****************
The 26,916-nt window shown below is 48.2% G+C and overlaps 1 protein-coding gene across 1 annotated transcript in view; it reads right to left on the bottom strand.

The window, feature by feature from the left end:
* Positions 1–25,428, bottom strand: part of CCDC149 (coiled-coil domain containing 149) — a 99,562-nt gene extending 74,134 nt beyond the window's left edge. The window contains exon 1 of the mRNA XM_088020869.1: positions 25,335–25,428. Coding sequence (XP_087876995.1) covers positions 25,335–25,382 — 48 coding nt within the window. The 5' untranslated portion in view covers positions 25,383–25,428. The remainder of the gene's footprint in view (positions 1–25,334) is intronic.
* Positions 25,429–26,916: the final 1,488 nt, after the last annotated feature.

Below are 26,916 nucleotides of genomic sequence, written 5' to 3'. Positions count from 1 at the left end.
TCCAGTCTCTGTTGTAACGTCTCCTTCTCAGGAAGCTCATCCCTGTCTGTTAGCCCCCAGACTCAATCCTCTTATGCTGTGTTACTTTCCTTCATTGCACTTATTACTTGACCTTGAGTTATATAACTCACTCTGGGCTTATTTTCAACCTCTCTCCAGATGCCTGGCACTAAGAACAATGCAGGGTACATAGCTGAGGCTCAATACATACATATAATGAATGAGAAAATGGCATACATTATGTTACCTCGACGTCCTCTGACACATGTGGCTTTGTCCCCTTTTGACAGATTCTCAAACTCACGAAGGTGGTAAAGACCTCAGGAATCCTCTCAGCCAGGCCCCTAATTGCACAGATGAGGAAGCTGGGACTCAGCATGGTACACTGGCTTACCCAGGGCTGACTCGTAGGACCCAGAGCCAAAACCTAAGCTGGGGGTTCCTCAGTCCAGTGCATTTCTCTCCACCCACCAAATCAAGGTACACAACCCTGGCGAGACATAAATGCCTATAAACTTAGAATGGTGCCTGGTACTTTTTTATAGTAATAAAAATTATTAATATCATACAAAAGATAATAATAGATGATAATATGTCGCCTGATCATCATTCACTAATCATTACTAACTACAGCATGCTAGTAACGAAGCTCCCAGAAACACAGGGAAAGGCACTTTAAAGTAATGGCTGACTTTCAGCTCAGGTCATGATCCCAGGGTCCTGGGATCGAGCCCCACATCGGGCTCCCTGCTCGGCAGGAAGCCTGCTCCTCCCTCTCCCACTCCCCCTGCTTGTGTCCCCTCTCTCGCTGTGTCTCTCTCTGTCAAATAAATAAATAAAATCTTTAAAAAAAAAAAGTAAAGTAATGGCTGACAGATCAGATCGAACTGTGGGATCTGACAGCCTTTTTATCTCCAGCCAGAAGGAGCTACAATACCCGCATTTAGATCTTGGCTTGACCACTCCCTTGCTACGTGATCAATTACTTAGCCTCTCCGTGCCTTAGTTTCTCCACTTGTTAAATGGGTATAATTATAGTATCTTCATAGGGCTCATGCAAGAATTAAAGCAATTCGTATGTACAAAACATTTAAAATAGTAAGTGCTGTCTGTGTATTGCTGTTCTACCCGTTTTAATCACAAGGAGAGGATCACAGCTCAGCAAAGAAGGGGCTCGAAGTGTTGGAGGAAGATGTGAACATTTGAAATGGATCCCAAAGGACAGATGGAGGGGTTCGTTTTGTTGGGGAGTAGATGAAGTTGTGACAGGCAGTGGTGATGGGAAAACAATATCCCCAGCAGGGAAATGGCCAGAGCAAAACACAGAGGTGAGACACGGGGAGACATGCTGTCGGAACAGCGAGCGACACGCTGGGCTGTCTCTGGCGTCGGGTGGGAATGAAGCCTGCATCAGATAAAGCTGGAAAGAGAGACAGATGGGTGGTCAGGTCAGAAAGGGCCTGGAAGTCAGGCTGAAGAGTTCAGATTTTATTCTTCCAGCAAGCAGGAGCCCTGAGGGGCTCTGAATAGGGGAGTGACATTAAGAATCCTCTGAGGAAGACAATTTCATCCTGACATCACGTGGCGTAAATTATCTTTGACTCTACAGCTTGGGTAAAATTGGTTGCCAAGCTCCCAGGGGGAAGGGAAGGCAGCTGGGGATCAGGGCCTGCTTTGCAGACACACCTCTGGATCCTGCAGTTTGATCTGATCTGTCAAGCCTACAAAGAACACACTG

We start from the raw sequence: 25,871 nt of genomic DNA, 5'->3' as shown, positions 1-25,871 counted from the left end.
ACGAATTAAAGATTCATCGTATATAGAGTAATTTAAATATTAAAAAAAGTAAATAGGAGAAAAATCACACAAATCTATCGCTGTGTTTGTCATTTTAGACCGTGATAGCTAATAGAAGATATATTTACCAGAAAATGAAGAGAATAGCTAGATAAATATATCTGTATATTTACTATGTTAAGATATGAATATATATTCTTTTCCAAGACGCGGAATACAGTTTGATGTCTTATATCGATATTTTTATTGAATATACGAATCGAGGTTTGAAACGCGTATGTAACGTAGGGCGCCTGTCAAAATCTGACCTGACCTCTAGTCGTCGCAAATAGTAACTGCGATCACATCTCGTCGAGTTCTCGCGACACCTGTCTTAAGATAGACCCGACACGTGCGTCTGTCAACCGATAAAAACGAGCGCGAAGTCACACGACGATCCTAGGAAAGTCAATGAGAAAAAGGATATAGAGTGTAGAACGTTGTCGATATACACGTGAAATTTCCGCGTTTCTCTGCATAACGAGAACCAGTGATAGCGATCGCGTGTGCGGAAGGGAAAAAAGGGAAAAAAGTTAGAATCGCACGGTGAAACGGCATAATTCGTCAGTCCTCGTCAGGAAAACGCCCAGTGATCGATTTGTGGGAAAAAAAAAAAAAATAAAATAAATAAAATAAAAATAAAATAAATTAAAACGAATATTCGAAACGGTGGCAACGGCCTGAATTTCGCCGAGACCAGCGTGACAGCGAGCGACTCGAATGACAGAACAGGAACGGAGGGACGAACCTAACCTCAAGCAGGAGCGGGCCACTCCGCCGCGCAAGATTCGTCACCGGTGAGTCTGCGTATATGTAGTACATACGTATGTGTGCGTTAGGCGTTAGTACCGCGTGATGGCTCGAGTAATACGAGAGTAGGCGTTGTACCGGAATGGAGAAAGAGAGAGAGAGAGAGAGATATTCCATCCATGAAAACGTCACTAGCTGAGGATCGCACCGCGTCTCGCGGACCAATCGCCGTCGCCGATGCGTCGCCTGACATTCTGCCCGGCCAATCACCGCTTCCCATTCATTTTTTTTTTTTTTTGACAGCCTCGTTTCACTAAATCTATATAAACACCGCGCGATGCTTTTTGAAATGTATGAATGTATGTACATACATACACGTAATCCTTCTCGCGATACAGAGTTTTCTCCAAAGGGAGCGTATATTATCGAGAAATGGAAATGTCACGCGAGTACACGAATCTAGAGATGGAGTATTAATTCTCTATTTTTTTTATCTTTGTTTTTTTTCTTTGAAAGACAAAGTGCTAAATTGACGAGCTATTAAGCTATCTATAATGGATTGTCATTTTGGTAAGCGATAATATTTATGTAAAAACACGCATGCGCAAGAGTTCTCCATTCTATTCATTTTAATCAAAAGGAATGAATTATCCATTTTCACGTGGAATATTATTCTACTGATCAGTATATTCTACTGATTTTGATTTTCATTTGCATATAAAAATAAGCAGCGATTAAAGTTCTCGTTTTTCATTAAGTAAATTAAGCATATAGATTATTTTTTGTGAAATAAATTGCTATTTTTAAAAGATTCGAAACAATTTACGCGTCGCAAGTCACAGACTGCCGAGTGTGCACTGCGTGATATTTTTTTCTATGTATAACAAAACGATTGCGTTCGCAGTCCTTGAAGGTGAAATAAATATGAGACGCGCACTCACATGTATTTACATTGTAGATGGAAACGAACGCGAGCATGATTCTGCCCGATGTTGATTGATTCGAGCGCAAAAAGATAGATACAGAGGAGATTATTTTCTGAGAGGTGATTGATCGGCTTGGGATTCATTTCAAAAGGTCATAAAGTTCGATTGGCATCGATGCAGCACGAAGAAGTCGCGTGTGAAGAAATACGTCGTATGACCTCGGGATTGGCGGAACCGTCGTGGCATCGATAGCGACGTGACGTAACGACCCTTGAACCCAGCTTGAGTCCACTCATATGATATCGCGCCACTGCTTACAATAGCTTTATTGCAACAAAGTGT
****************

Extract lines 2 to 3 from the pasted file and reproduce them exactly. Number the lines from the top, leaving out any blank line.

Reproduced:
The window, feature by feature from the left end:
* Positions 1–25,428, bottom strand: part of CCDC149 (coiled-coil domain containing 149) — a 99,562-nt gene extending 74,134 nt beyond the window's left edge. The window contains exon 1 of the mRNA XM_088020869.1: positions 25,335–25,428. Coding sequence (XP_087876995.1) covers positions 25,335–25,382 — 48 coding nt within the window. The 5' untranslated portion in view covers positions 25,383–25,428. The remainder of the gene's footprint in view (positions 1–25,334) is intronic.